Astronomers have relied on two of the world’s largest radio telescopes to take a close look at the mysterious “colors” of a burst of rapid radio bursts (FRBs). This work brings us a little closer to the origin of these signals.
Rapid radio bursts (FRBs) are among the most energetic explosions in the cosmos. These signals, which last only a few milliseconds, can indeed illuminate space with as much energy as 500 million suns. Thousands of these signals pass through the universe every day, some reaching our planet. But where do they come from, exactly?
Invisible to our human eyes, FRBs only glow in radio wavelengths (hence their name), beyond the red edge of the visible spectrum. However, astronomers have discovered that these flashes of light have different radio wavelengths. Some, shorter, appear bluish in the “eyes” of radio telescopes, while the longer appear reddish.
In a recent study, the results of which are published in Nature, a team from the University of Amsterdam examined in more detail the radio “colors” of a repeated source of FRB. Roughly named 20180916B, it emits a burst of bursts toward Earth every 16.3 days or so for about five days. Then radio silence, then the cycle repeats. For their analysis, the researchers relied on the low-frequency network (LOFAR) and the synthetic radio telescope at Westerbork, two installations located in the Netherlands.
The hypothesis of the binary system does not hold
One possible explanation for this FRB’s predictable and repetitive schedule suggested the involvement of a binary star system. In the idea, the source of the FRB orbiting a companion, producing signals only at certain points of its orbit. In these systems, on the other hand, the companion star normally produces stellar winds. These electron-packed winds should then let most of the short wavelength “blue radio lights” escape the system, while the longer radio wavelengths (the red ones) should be blocked.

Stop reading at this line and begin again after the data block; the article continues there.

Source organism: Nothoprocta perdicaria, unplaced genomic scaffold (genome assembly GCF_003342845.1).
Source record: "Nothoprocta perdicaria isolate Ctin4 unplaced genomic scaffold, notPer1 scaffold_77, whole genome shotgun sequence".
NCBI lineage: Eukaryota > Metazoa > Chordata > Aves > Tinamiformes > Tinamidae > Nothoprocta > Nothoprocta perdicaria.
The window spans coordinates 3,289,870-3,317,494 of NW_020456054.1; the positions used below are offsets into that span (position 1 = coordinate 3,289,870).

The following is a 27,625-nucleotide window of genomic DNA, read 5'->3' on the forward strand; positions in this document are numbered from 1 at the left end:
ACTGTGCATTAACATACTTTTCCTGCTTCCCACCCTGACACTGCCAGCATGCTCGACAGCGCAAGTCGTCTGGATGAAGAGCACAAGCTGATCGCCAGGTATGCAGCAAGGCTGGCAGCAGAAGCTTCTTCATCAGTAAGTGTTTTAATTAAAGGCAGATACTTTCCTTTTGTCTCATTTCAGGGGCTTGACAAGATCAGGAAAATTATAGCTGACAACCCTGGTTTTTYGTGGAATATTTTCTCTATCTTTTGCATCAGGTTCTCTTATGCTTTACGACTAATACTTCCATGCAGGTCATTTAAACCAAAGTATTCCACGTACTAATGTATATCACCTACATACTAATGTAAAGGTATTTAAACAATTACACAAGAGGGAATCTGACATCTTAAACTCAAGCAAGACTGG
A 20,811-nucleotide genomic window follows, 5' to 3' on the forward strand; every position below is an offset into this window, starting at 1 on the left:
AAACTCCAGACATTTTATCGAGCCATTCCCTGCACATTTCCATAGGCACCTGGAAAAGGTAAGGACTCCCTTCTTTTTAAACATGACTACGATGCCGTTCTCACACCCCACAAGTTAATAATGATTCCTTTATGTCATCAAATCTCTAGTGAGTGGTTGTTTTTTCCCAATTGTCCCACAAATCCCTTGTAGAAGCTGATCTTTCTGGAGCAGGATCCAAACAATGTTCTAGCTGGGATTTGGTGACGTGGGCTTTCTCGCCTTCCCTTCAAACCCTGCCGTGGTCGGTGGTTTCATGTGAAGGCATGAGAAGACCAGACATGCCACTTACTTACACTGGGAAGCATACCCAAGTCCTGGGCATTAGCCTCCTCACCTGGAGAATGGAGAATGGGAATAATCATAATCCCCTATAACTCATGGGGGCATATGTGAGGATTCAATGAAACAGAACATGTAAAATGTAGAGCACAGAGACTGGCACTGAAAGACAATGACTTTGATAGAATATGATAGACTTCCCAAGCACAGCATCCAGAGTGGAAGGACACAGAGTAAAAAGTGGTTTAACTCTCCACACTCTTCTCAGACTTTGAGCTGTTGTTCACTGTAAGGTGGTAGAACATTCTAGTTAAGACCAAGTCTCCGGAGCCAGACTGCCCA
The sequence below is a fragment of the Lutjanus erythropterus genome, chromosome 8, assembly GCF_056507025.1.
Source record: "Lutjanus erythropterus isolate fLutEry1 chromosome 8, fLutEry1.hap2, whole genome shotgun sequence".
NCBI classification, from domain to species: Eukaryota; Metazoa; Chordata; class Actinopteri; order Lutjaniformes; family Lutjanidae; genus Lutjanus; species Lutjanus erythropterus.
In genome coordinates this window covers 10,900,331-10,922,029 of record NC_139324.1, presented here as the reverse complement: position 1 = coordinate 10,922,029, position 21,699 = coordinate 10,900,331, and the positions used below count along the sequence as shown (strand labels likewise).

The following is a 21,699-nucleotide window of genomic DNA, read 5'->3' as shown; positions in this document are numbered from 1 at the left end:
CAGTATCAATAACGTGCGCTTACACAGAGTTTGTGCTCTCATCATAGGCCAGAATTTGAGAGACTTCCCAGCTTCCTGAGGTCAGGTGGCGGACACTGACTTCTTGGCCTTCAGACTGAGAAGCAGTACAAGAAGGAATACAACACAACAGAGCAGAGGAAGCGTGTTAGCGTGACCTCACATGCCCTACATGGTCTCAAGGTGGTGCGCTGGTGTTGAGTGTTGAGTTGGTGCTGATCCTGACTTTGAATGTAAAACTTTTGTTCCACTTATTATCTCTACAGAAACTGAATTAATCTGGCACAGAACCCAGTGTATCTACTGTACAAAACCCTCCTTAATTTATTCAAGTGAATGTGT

The Westerbork Synthesis Radio Telescope (WSRT). Credit: Onderwijsgek
To test this hypothesis, the researchers looked at reddish high frequencies with the Westerbork telescope and bluish low frequencies with LOFAR. If the binary model was indeed correct, only the blue frequencies should therefore be received. However, telescopes detected red AND blue radio frequencies emanating from the FRB, but never at the same time.
“We saw two days of bluer radio bursts, followed by three days of redder radio bursts,” explains Inés Pastor-Marazuela, main author of the study. “We are therefore now ruling out binary models as a possible origin of these FRBs”. This finding indeed suggests that the environment around this FRB is therefore probably “bare”, which means that there are probably very few stellar winds preventing the redder light frequencies from escaping.
The team ultimately determined that these radio bursts were likely the product of a slowly rotating magnetar. As a reminder, magnetars are very dense and highly magnetic neutron stars piling up the mass of a sun in a sphere a few kilometers in diameter. As it spins slowly, its magnetic field could shine toward Earth every two weeks or so, creating the observed repetitive FRB.